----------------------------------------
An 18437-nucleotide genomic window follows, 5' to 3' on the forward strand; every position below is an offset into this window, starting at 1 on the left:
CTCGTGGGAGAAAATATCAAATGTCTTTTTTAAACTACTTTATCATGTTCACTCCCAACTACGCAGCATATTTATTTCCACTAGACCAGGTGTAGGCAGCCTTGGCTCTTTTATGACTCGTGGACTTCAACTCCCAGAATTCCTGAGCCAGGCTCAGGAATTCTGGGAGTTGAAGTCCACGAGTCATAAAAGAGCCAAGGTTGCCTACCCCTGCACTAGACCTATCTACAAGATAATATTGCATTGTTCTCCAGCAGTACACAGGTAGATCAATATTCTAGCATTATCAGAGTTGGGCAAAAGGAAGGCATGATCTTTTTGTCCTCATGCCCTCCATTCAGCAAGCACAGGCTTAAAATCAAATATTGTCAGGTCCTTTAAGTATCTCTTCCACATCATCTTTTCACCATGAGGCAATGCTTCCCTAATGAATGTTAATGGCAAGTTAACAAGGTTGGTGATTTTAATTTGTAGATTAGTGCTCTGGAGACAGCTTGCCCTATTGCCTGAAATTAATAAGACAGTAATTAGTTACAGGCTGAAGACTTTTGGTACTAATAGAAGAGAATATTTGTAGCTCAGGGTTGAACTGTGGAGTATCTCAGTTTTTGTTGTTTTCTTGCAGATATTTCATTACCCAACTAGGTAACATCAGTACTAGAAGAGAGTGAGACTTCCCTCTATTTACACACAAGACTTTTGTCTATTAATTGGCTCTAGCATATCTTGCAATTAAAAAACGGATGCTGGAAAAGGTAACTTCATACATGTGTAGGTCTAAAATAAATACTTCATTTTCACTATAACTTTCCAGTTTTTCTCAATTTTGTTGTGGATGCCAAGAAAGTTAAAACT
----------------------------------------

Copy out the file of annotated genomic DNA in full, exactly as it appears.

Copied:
An 18437-nucleotide genomic window follows, 5' to 3' on the forward strand; every position below is an offset into this window, starting at 1 on the left:
CTCGTGGGAGAAAATATCAAATGTCTTTTTTAAACTACTTTATCATGTTCACTCCCAACTACGCAGCATATTTATTTCCACTAGACCAGGTGTAGGCAGCCTTGGCTCTTTTATGACTCGTGGACTTCAACTCCCAGAATTCCTGAGCCAGGCTCAGGAATTCTGGGAGTTGAAGTCCACGAGTCATAAAAGAGCCAAGGTTGCCTACCCCTGCACTAGACCTATCTACAAGATAATATTGCATTGTTCTCCAGCAGTACACAGGTAGATCAATATTCTAGCATTATCAGAGTTGGGCAAAAGGAAGGCATGATCTTTTTGTCCTCATGCCCTCCATTCAGCAAGCACAGGCTTAAAATCAAATATTGTCAGGTCCTTTAAGTATCTCTTCCACATCATCTTTTCACCATGAGGCAATGCTTCCCTAATGAATGTTAATGGCAAGTTAACAAGGTTGGTGATTTTAATTTGTAGATTAGTGCTCTGGAGACAGCTTGCCCTATTGCCTGAAATTAATAAGACAGTAATTAGTTACAGGCTGAAGACTTTTGGTACTAATAGAAGAGAATATTTGTAGCTCAGGGTTGAACTGTGGAGTATCTCAGTTTTTGTTGTTTTCTTGCAGATATTTCATTACCCAACTAGGTAACATCAGTACTAGAAGAGAGTGAGACTTCCCTCTATTTACACACAAGACTTTTGTCTATTAATTGGCTCTAGCATATCTTGCAATTAAAAAACGGATGCTGGAAAAGGTAACTTCATACATGTGTAGGTCTAAAATAAATACTTCATTTTCACTATAACTTTCCAGTTTTTCTCAATTTTGTTGTGGATGCCAAGAAAGTTAAAACT